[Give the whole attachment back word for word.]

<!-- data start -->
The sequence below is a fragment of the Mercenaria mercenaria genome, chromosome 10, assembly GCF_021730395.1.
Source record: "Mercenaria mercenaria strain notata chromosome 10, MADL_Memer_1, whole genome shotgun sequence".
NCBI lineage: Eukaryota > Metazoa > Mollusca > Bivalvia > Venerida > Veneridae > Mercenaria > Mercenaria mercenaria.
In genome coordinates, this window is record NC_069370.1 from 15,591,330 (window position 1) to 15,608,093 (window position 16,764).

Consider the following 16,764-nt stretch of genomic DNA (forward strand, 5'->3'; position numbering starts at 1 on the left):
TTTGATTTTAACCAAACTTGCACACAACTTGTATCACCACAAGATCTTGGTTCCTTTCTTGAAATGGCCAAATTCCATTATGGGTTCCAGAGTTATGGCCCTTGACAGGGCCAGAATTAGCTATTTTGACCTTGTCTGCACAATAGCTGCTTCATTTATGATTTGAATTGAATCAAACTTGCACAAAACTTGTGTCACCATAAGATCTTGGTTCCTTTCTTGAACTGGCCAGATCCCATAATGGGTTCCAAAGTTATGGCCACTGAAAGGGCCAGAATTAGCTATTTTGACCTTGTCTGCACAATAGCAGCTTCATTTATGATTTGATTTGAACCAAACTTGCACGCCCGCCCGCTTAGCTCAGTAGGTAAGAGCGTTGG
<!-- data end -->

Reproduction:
The sequence below is a fragment of the Mercenaria mercenaria genome, chromosome 10, assembly GCF_021730395.1.
Source record: "Mercenaria mercenaria strain notata chromosome 10, MADL_Memer_1, whole genome shotgun sequence".
NCBI lineage: Eukaryota > Metazoa > Mollusca > Bivalvia > Venerida > Veneridae > Mercenaria > Mercenaria mercenaria.
In genome coordinates, this window is record NC_069370.1 from 15,591,330 (window position 1) to 15,608,093 (window position 16,764).

Consider the following 16,764-nt stretch of genomic DNA (forward strand, 5'->3'; position numbering starts at 1 on the left):
TTTGATTTTAACCAAACTTGCACACAACTTGTATCACCACAAGATCTTGGTTCCTTTCTTGAAATGGCCAAATTCCATTATGGGTTCCAGAGTTATGGCCCTTGACAGGGCCAGAATTAGCTATTTTGACCTTGTCTGCACAATAGCTGCTTCATTTATGATTTGAATTGAATCAAACTTGCACAAAACTTGTGTCACCATAAGATCTTGGTTCCTTTCTTGAACTGGCCAGATCCCATAATGGGTTCCAAAGTTATGGCCACTGAAAGGGCCAGAATTAGCTATTTTGACCTTGTCTGCACAATAGCAGCTTCATTTATGATTTGATTTGAACCAAACTTGCACGCCCGCCCGCTTAGCTCAGTAGGTAAGAGCGTTGG